The Israeli supreme court and legal adviser ordered the army that an area can be closed for Palestinians only if one of two conditions applies: an immediate security threat or immediate negative interaction with settlers. None of these exist here.
That’s where the activists come into the picture. We accompany the shepherds, demand their rights be realized and confront the army and police if they are not. The goal is to allow the herds to feed.

Sri Lanka kills and tortures journalists


A strong article in today’s Sydney Morning Herald by Matt Wade outlines the reasons Sri Lanka remains a brutal country with little interest in addressing human rights concerns:

The treatment of journalists is one bellwether of the human rights climate in Sri Lanka. But the Australian Government doesn’t seem to be paying attention. It’s decision to decision to suspend the claims of Sri Lankans seeking political asylum is at odds with the plight of media workers there.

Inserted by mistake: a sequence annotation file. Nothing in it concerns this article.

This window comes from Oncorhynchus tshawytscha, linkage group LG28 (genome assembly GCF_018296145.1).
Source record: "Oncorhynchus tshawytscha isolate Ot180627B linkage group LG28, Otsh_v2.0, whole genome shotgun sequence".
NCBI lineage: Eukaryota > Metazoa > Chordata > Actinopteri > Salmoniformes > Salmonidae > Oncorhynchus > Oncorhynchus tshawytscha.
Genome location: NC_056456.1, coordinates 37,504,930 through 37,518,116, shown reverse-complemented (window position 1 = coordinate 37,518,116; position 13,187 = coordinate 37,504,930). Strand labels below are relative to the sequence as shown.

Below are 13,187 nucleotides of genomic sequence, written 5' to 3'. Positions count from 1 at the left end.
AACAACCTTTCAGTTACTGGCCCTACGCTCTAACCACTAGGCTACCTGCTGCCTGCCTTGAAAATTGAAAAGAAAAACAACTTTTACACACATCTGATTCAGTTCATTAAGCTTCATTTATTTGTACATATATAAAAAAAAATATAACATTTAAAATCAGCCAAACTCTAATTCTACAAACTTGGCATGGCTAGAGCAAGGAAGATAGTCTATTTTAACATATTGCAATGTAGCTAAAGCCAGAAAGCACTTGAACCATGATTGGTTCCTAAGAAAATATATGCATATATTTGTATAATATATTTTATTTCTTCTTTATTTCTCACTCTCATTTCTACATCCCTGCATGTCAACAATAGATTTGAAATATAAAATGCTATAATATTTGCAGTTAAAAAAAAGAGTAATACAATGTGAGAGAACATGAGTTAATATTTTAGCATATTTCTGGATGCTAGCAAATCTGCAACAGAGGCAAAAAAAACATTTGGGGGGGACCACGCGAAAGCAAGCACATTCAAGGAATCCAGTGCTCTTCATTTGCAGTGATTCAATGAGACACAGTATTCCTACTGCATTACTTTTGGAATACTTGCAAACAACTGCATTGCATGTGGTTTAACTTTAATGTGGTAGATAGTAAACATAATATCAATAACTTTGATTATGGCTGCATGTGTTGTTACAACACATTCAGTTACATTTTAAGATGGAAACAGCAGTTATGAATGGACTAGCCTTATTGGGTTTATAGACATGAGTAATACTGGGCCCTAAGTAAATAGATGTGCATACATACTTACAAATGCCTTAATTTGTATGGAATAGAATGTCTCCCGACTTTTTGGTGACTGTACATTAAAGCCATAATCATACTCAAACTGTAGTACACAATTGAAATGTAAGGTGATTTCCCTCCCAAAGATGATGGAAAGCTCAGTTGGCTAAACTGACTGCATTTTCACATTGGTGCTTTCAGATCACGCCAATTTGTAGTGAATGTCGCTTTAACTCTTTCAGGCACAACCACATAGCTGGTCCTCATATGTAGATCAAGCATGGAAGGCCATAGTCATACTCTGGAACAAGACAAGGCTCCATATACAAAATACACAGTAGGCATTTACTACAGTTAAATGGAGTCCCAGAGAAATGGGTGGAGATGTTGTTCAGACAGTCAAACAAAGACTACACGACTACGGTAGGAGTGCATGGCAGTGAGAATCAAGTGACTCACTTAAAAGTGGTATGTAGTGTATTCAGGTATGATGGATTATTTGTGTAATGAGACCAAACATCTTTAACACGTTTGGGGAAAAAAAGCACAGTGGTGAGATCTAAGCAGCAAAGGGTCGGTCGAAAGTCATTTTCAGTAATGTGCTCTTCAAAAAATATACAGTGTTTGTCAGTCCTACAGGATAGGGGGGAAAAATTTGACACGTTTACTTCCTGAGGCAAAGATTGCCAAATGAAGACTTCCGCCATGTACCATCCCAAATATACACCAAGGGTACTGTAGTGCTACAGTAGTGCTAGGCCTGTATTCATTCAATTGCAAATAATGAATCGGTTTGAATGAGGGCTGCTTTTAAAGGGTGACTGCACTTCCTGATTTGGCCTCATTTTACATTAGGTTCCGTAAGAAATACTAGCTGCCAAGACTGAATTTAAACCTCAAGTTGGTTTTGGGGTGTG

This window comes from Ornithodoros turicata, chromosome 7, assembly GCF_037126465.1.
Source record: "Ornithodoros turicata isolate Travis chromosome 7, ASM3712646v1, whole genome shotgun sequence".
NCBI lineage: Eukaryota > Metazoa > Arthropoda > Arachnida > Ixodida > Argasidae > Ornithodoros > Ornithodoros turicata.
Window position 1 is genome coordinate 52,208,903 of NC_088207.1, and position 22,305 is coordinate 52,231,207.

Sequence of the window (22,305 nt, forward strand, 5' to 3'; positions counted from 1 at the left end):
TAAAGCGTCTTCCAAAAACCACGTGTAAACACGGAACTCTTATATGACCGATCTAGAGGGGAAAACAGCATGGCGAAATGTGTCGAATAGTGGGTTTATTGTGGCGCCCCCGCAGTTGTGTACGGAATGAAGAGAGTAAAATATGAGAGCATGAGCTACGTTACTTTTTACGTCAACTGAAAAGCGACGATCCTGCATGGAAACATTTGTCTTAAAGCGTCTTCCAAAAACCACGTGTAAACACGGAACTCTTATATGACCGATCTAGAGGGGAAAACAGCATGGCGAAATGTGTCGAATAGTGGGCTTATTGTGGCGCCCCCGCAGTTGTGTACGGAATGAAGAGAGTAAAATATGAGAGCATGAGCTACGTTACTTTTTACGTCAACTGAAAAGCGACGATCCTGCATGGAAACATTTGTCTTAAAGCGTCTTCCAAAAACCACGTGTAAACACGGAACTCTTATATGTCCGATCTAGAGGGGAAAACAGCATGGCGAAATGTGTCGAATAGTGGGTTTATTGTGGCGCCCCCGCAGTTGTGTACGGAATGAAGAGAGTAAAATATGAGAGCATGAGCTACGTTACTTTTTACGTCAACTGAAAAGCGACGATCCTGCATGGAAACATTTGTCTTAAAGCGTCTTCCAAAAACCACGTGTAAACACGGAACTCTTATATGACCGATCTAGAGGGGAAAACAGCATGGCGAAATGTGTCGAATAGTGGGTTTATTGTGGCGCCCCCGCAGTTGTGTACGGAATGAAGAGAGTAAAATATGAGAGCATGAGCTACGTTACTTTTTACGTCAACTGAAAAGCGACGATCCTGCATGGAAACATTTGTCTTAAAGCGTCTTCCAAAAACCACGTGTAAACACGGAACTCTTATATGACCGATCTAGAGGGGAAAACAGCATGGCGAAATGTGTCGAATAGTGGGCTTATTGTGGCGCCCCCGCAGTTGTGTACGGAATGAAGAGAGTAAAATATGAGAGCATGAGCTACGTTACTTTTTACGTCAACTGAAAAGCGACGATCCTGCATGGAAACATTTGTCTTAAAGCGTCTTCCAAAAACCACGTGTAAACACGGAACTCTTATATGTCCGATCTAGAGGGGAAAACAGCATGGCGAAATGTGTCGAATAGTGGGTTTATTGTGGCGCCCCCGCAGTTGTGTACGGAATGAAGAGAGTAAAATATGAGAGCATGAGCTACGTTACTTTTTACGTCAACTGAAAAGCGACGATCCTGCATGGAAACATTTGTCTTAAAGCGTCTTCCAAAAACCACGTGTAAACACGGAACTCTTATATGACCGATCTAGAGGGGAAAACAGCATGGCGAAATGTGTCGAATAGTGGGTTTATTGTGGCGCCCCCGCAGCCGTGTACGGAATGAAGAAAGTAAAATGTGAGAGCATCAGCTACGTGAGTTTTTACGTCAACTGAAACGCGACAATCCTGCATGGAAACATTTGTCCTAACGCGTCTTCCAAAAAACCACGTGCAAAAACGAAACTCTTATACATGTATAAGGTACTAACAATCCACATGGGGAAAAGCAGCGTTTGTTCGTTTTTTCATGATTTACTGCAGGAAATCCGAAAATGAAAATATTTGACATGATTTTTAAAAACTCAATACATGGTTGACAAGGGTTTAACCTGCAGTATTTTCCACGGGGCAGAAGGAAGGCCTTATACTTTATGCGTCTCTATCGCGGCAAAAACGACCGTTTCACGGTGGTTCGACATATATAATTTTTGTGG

Despite the end to the country’s civil war 10 months ago, voicing a critical opinion in Sri Lanka remains very dangerous. In recent weeks, several journalists have fled the country fearing for their lives. They have joined scores of others living in exile because they feel it is too dangerous to report independently in their country. These include several Sri Lankan journalists I have encountered while reporting there over the past 18 months.
One media activist who worked for me as an interpreter in January has since fled Sri Lanka with his wife, also a journalist, and their small child. He found himself in a ”life-threat situation” after the presidential elections and decided it was time to leave. The family is now in a European country that still accepts Sri Lankan asylum seekers. ”I have no idea when will I be able to come back home,” he says.